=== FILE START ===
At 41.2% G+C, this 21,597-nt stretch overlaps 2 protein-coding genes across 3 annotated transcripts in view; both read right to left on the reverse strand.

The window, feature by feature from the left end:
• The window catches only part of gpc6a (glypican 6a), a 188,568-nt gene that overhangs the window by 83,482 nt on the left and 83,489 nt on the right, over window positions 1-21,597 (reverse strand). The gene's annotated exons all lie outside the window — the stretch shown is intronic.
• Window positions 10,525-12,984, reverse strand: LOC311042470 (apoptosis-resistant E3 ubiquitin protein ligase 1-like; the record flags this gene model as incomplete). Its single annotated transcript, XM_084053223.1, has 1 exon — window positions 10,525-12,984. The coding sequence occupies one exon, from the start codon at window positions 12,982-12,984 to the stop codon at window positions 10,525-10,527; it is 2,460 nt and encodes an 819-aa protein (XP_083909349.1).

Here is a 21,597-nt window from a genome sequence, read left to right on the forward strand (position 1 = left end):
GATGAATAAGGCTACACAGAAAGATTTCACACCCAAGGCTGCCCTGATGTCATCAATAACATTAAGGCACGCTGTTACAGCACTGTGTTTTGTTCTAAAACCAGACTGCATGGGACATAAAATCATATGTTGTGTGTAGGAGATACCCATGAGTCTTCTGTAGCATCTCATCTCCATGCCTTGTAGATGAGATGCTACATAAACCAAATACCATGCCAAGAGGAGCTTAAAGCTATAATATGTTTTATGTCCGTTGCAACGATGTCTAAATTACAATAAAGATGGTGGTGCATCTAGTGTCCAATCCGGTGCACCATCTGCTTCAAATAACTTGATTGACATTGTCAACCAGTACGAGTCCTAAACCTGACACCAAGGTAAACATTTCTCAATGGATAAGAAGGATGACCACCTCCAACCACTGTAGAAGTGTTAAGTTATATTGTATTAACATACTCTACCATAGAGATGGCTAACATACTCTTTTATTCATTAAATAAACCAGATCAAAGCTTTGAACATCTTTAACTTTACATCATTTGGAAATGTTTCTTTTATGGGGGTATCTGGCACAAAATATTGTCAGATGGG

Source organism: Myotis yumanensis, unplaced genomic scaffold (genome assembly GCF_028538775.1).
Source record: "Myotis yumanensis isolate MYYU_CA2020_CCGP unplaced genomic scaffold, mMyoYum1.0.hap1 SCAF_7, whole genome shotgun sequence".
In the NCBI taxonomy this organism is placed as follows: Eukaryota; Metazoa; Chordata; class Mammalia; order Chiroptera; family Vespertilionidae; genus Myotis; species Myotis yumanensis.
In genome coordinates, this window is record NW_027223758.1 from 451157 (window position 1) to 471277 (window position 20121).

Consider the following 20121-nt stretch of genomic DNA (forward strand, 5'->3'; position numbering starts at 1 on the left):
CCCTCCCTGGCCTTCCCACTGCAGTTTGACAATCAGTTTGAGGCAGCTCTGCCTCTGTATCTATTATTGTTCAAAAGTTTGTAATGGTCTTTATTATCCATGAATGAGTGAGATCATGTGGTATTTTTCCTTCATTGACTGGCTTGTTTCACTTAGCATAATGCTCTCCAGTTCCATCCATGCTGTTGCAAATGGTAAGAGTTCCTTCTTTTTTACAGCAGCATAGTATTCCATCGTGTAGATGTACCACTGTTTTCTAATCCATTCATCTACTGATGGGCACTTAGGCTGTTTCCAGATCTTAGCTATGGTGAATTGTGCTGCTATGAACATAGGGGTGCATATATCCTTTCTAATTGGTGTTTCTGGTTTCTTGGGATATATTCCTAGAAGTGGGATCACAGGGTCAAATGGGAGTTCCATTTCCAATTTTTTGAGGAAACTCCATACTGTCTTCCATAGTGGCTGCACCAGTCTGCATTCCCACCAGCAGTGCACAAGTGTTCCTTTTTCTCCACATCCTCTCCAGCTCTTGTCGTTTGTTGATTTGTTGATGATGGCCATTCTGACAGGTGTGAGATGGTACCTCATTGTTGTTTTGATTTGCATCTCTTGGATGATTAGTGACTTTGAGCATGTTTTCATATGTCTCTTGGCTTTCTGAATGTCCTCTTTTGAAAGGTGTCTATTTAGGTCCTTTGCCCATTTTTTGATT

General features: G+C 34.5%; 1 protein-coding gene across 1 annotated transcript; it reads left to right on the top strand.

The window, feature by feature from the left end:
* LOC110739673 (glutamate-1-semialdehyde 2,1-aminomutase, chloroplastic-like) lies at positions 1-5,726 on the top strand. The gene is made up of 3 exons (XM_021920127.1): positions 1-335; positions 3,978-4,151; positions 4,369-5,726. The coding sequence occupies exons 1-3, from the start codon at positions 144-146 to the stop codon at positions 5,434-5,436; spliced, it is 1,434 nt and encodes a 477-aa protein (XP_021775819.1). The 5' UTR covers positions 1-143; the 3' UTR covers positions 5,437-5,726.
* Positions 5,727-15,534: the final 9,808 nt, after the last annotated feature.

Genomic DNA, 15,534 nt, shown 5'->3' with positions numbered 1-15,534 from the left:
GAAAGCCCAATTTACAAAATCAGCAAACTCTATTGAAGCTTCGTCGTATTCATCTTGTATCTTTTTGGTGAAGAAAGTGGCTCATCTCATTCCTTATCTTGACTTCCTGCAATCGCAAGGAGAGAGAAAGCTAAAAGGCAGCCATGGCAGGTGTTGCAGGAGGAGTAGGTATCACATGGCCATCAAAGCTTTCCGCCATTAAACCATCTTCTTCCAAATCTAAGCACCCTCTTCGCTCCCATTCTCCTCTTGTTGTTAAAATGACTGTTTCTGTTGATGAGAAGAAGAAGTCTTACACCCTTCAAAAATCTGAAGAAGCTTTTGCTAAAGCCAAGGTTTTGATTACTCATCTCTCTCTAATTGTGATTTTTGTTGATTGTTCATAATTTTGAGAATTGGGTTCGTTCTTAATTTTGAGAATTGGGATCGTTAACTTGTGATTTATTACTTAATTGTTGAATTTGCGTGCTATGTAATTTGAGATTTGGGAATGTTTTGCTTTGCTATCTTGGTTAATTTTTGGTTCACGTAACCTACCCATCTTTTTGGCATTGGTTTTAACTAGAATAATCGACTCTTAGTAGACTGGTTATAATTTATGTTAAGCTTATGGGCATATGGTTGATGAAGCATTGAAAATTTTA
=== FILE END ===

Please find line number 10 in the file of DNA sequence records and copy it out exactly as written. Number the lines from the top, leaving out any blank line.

In genome coordinates, this window is record NW_027223758.1 from 451157 (window position 1) to 471277 (window position 20121).